Arthritis is one of the most common health problems in the world and the number one cause of disability in the United States – around 50 million Americans have arthritis. Arthritis cause joint pain and stiffness and typically worsens with age. The most common types of arthritis are osteoarthritis and rheumatoid arthritis.
Osteoarthritis causes cartilage — the hard, slippery tissue that covers the ends of bones where they form a joint — to break down. Rheumatoid arthritis is an autoimmune disorder that targets the lining of joints.
When cartilage breaks down in your bones, it causes the lining of your joints to become inflamed. As the cartilage becomes more damaged, bones are exposed, thicken and form bony growths. The bone rubbing against bone causes joint pain.
If you have arthritis, you may experience:
- Swelling or stiffing in joints lasting several weeks
- Limited function and movement of joints
- Redness and/or warmth at joints
- Joint tenderness
While the exact causes of arthritis are unclear, there are factors that can increase your risk.
- Being female
- Some hereditary conditions
- Previous joint injury
- Being overweight or obese
- Diseases that change the structure and function of cartilage (such as gout)
There is no cure for arthritis, but there are treatments available that can help reduce your pain and promote joint movement. Treatment may include medication, physical therapy, self-care, exercise or surgery depending on the type of arthritis you have. Occupational therapy can help you learn better ways to do your daily activities and prevent strain on your joints. Medication might include nonsteroidal anti-inflammatory drug (NSAID), such as Aleve or corticosteroid injections. Some of the discomfort of arthritis can also be reduced through adopting a healthy lifestyle, using simple self-care techniques (such as using heating pads and ice packs) and using assistive devices (such as canes and walkers) to help protect your joints and improve your ability to do daily tasks.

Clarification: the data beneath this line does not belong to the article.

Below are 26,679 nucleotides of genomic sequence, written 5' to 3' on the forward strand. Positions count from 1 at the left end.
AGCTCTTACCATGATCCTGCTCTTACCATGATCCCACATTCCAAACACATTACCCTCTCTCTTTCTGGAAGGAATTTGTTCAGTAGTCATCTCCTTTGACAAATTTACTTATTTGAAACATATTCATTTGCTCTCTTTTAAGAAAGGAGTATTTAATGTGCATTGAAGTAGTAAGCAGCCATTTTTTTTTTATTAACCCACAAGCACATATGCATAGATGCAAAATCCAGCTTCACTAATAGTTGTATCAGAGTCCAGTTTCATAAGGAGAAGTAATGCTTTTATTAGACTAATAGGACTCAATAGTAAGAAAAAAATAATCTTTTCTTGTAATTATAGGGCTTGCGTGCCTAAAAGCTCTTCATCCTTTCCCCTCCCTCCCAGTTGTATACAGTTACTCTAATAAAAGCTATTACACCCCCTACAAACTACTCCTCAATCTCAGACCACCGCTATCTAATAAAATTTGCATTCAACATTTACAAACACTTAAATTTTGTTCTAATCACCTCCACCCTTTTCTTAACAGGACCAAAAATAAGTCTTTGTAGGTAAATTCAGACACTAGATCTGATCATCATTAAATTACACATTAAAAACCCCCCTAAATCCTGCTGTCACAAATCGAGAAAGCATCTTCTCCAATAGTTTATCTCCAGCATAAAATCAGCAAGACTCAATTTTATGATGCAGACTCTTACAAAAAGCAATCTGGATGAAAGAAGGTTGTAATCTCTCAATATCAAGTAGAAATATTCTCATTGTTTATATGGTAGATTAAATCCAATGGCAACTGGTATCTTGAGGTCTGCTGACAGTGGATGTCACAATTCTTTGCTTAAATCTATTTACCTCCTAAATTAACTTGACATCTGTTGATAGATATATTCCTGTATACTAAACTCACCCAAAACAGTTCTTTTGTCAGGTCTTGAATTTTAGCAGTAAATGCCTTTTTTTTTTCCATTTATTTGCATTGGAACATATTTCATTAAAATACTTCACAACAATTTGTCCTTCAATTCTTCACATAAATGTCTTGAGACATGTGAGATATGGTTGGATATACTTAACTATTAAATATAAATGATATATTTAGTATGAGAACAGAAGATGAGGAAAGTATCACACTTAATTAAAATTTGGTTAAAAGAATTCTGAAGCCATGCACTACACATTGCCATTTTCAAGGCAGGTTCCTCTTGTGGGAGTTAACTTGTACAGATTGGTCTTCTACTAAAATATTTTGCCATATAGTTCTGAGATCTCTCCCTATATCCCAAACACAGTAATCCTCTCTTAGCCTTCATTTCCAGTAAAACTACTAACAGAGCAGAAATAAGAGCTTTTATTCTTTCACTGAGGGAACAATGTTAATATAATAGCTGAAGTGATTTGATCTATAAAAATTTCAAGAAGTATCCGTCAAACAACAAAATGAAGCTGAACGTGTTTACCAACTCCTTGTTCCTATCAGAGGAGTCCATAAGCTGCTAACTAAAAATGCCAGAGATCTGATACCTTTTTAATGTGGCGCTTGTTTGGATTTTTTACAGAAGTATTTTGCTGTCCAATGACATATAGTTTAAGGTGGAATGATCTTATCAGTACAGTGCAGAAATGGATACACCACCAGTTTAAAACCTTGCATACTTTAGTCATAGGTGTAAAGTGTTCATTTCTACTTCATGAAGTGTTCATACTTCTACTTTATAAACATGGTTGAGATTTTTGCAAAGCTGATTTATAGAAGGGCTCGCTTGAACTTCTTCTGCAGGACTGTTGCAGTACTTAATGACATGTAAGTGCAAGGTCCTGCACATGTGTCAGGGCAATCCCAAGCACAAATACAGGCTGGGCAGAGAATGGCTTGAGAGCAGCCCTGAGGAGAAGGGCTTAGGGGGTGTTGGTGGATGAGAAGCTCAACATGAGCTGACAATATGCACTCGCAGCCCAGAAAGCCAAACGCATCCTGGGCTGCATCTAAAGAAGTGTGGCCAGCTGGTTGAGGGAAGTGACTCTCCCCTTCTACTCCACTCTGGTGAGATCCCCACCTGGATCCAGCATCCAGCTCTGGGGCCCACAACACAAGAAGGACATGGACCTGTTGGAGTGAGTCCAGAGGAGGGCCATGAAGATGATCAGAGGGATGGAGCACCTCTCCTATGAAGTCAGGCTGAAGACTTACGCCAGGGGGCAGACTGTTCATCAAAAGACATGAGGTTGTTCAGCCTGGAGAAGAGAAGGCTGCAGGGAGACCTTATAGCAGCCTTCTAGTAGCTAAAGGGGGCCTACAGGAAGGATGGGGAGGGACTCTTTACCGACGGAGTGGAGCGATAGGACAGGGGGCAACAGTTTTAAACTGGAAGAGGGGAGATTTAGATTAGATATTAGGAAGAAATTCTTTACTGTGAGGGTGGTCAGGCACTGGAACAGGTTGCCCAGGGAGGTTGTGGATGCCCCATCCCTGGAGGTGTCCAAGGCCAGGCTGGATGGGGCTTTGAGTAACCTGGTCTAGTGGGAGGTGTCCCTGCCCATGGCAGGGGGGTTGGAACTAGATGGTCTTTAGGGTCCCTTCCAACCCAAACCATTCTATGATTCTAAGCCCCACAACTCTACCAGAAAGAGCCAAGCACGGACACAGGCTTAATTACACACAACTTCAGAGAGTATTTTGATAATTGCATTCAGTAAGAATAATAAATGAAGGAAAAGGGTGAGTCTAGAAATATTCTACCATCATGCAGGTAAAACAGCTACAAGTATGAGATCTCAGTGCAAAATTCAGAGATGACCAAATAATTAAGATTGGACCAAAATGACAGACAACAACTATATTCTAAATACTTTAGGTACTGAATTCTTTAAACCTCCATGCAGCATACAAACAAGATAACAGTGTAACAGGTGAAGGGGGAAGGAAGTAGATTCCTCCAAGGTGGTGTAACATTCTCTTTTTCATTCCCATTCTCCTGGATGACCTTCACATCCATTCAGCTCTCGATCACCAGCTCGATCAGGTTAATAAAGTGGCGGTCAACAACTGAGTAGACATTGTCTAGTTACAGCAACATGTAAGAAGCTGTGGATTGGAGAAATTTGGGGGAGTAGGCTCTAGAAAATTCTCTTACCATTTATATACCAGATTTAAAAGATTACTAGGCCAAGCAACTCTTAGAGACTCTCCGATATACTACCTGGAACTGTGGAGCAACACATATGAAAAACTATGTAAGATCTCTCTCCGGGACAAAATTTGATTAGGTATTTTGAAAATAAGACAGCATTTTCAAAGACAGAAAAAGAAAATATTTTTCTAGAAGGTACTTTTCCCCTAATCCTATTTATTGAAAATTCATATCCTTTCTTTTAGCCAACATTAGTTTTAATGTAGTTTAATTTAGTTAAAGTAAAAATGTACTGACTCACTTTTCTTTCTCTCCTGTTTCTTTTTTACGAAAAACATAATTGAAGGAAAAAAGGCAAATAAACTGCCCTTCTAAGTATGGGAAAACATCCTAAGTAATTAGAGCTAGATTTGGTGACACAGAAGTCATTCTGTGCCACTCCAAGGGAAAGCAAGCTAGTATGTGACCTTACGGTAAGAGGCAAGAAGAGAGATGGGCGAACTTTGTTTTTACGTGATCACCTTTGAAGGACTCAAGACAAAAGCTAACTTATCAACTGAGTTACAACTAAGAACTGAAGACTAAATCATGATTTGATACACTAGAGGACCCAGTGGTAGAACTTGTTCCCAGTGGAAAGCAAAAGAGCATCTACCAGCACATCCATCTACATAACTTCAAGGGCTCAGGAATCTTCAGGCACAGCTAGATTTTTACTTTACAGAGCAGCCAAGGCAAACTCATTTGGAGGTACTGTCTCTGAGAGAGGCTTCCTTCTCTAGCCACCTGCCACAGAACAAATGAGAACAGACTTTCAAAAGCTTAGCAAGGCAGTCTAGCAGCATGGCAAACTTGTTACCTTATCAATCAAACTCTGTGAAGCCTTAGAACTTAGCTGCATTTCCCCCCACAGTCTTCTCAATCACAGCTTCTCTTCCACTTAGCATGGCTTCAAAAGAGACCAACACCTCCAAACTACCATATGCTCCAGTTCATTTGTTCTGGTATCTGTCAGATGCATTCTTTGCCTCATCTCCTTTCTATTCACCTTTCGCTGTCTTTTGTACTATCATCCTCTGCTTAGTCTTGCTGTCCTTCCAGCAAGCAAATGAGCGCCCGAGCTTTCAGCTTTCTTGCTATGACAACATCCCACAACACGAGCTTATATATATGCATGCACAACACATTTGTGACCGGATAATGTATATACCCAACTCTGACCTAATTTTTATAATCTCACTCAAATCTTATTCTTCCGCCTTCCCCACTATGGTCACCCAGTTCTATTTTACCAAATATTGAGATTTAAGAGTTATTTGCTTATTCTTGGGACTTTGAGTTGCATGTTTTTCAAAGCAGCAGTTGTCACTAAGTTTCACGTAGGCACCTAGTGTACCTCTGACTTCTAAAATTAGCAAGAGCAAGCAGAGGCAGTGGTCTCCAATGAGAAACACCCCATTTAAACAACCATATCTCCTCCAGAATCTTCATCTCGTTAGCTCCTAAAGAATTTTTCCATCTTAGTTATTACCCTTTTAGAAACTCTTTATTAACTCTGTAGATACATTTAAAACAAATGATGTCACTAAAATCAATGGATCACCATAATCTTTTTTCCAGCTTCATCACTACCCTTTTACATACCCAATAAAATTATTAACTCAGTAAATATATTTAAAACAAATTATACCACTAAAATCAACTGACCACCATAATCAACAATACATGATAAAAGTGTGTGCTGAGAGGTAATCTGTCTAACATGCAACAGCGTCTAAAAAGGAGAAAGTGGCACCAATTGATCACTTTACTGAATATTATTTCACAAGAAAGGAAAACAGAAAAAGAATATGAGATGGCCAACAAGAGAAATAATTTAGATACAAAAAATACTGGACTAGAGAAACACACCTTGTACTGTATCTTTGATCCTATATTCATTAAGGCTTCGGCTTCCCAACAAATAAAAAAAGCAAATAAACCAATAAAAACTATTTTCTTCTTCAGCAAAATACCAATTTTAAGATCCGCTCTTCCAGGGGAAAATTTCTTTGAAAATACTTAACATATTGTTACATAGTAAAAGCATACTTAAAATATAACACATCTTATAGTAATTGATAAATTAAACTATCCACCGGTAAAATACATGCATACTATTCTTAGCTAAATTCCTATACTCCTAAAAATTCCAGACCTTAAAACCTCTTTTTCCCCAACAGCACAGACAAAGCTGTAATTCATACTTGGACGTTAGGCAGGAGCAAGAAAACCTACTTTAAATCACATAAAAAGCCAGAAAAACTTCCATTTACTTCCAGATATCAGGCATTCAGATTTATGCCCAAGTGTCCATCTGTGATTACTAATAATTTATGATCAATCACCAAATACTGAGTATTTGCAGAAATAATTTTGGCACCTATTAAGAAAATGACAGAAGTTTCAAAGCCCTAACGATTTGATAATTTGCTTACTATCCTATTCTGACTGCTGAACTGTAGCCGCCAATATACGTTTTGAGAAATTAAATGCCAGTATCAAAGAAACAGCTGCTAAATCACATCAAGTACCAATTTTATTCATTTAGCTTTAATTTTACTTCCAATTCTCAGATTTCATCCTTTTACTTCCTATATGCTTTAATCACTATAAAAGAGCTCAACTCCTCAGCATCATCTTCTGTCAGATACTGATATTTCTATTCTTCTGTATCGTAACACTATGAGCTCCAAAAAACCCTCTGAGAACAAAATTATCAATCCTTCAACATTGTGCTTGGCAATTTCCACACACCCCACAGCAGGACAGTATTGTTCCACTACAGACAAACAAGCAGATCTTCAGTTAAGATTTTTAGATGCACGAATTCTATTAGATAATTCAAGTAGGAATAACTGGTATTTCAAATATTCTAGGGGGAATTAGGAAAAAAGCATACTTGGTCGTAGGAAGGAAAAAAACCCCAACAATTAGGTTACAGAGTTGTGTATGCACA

Arthritis can’t necessarily be prevented since some causes are out of your control (such as age, family history and gender), but there are some steps you can take to reduce your risk of getting painful joints.
- Control your weight
- Eat fish
- Avoid injury
- Protect your joints
- See your doctor regularly